Inoperable Trial

PARTNER 1B Trial - TAVI shows superior outcomes compared to standard therapy1-3

Clinician-with-patient

The PARTNER 1B Trial study design1

PARTNER-1A-study-design

Inclusions1

  • Severe aortic valve stenosis (aortic valve area <0.8 cm² or mean gradient >40 mm Hg or peak velocity >4.0 m/s)
  • Cardiac symptoms (NYHA class ≥II)
  • Inoperability (risk of death or irreversible severe morbidity of at least 15% according to the assessment of a Heart Team consisting of one cardiologist and two cardiac surgeons)  

Exclusions1

  • Evidence of an acute myocardial infarction ≤1 month before the intended treatment
  • Aortic valve is a congenital unicuspid or bicuspid valve; or is non-calcified
  • Mixed aortic valve disease (aortic stenosis and aortic regurgitation with predominant aortic regurgitation >3+)
  • Any therapeutic invasive cardiac procedure performed within 30 days of the index procedure (or 6 months if the procedure was a drug eluting coronary stent implantation)
  • Pre-existing prosthetic heart valve in any position, prosthetic ring, or severe (greater than 3+) mitral insufficiency

The baseline characteristics of the patients in the TAVI and standard therapy groups were generally well balanced. The exceptions were a lower percentage of patients with COPD and atrial fibrillation in the TAVI group compared to the standard therapy group (41.3% vs 52.5%, p=0.04 and 32.9% vs 48.8%, p=0.04, respectively). The overall patient population was at high risk.1*

TAVI (n=179)
Standard Therapy (n=179)
Age
83.1 ± 8.6
83.2 ± 8.3
Male
45.8%
46.9%
STS score
11.2 ± 5.8
12.1 ± 6.1
NYHA (III or IV)
92.2%
93.9%
Coronary artery disease
67.6%
74.3%
Peripheral vascular disease
30.3%
25.1%
COPD
41.3%
52.5%
Pulmonary hypertension
42.4%
43.8%
Creatinine > 2 mg/dL
5.6%
9.6%
Frailty
18.1%
28.0%
Atrial fibrillation
32.9%
48.8%
Permanent pacemaker
22.9%
19.5%
Liver disease
3.4%
3.4%
Plus–minus values are means ±SD. Scoring on the risk model of the Society of Thoracic Surgeons (STS) uses an algorithm that is based on the presence of coexisting illnesses in order to predict 30-day operative mortality. The STS score equals the predicted mortality expressed as a percentage. Less than 5% of patients in the population on which the STS algorithm is based had a predicted operative mortality (risk score) of more than 10%. To convert values for creatinine to micromoles per litre, multiply by 88.4.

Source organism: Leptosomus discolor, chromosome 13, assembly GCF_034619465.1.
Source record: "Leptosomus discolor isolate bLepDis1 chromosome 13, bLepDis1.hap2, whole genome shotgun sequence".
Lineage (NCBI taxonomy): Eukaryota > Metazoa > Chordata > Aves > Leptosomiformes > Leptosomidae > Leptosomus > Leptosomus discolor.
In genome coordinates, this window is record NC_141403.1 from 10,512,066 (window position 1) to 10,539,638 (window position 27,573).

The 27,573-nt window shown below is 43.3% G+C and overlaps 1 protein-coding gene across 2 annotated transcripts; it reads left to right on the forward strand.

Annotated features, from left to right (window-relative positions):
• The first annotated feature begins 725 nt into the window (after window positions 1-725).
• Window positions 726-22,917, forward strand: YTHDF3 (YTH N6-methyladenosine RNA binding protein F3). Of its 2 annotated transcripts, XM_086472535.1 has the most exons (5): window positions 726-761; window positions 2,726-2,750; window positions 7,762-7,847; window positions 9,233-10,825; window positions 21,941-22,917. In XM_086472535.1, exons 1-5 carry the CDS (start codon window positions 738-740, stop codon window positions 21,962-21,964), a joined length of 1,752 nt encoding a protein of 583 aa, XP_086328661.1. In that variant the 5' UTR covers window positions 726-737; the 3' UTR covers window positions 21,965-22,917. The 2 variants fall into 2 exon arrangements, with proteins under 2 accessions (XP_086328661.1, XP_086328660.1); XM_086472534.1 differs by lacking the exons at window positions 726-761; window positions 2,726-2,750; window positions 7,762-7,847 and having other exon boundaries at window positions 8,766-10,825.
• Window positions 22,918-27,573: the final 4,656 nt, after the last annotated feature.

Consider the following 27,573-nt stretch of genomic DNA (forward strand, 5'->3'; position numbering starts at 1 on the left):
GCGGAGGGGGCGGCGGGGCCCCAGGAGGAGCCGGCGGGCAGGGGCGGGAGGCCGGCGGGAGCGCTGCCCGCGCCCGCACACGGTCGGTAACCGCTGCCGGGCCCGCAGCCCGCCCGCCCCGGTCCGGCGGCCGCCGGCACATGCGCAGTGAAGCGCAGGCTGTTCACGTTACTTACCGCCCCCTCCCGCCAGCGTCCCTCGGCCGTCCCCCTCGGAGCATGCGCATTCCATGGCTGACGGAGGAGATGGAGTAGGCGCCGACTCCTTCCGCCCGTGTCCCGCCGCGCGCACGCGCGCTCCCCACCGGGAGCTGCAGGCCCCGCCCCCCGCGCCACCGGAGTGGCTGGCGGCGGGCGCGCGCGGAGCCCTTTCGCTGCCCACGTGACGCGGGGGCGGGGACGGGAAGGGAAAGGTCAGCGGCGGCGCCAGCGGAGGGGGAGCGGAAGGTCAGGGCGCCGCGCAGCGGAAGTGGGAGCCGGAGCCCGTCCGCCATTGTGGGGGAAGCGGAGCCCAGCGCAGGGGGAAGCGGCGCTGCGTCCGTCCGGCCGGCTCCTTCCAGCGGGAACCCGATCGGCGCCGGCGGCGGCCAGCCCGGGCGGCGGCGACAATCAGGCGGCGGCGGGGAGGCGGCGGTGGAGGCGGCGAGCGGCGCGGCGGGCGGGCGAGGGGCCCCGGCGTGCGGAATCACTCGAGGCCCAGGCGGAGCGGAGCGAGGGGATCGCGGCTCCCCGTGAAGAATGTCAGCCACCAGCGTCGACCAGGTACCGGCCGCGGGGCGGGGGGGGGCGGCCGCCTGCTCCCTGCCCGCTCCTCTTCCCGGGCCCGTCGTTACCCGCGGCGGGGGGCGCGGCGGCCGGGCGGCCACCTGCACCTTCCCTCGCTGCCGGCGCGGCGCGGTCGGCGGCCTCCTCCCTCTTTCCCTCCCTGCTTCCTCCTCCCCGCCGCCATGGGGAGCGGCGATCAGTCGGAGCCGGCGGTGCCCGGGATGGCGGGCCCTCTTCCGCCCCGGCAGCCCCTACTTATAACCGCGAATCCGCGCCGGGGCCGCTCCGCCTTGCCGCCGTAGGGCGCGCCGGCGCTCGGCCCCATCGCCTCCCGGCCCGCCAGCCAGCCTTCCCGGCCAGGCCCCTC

Reported clinical and patient outcomes

Quality of life

Inoperable patients receiving TAVI enjoyed an improved health status at 1, 6 and 12 months after the procedure from baseline, as measured using the KCCQ-OS (Kansas City Cardiomyopathy Questionnaire – Overall Summary)3
Quality of Life - Inoperable patients

Clinical implications

What could a TAVI referral mean for your patients who match the PARTNER 1B Trial characteristics?  
  • For inoperable patients with sAS, TAVI offered significantly improved survival and a more effective reduction of symptoms compared with standard therapy. In this severely ill patient group, a survival benefit was still evident even after five years1,2
  • Despite multiple comorbidities and advanced age, patients similar to those enrolled in the PARTNER Trial could expect meaningful improvements in symptoms, functional status, and quality of life after TAVI3

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References

  • 1Leon MB, et al. N Engl J Med 2010;363:1597-1607 and supplementary material.
  • 2 Kapadia SR, et al. Lancet 2015;385:2485-2491.
  • 3 Reynolds MR, et al. Circulation. 2011;124:1964-1972.

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